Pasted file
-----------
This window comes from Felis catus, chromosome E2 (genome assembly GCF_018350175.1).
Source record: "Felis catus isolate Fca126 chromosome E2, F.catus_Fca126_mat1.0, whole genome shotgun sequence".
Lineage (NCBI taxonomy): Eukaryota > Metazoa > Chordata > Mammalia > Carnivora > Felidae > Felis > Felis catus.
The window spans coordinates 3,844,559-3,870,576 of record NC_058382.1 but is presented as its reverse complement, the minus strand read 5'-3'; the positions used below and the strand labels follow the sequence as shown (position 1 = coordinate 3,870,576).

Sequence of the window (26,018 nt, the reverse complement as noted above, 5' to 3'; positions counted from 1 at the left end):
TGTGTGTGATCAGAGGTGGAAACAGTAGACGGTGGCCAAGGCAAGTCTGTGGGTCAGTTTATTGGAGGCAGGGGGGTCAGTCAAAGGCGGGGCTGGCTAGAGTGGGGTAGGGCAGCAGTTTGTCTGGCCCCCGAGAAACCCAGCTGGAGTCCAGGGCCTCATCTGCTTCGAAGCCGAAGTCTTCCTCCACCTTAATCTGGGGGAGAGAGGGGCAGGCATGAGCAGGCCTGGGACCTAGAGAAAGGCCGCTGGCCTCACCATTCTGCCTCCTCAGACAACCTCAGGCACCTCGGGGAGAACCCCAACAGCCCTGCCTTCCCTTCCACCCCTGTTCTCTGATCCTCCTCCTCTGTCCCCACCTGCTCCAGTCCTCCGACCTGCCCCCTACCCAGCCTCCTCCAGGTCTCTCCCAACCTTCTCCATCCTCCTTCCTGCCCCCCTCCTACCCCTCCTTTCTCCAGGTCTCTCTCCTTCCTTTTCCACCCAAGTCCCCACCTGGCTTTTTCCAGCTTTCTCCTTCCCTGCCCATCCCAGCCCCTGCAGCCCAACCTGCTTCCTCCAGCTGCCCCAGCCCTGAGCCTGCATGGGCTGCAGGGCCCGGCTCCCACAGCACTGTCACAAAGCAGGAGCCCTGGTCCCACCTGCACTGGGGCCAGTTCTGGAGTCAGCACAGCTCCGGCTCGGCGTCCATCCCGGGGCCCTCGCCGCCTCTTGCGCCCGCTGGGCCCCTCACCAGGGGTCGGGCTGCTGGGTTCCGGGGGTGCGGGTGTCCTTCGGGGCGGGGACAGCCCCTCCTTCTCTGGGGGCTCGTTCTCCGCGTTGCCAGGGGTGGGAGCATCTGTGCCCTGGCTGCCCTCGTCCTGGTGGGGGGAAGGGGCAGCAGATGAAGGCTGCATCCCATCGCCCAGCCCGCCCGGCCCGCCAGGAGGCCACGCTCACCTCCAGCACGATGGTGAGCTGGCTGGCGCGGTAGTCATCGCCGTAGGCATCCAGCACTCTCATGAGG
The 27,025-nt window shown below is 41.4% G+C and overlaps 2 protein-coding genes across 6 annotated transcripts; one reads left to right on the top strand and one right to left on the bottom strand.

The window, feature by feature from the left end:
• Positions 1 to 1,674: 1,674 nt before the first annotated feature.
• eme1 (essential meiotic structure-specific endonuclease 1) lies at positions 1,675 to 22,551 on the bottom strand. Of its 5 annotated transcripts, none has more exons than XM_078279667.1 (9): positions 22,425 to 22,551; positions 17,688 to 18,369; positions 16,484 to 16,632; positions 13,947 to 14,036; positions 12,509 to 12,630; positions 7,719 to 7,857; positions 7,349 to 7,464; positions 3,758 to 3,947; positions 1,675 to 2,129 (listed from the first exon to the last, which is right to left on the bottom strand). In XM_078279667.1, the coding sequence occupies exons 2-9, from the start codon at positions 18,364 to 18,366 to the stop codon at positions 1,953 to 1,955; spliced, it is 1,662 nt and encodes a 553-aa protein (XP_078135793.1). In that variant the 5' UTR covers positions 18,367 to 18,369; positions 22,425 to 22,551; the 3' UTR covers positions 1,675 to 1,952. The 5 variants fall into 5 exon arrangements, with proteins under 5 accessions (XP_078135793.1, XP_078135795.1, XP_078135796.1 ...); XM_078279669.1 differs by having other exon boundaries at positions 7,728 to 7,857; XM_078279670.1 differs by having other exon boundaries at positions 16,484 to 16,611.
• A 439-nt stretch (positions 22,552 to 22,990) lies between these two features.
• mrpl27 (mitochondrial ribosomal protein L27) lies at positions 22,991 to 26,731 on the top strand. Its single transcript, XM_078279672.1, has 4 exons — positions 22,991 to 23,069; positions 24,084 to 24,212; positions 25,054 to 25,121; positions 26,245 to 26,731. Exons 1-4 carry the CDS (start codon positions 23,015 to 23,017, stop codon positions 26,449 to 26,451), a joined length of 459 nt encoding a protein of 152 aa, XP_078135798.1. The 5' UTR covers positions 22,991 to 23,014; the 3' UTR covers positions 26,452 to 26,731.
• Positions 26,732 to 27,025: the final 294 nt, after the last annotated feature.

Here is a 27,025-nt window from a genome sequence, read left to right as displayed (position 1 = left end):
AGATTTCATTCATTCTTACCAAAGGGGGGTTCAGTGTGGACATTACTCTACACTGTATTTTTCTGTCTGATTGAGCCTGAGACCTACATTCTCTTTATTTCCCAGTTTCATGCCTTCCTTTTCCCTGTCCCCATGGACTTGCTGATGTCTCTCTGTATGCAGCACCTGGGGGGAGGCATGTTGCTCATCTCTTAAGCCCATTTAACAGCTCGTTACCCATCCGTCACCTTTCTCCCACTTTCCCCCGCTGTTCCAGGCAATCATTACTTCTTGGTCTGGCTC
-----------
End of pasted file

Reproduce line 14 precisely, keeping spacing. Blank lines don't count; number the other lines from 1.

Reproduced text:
Here is a 27,025-nt window from a genome sequence, read left to right as displayed (position 1 = left end):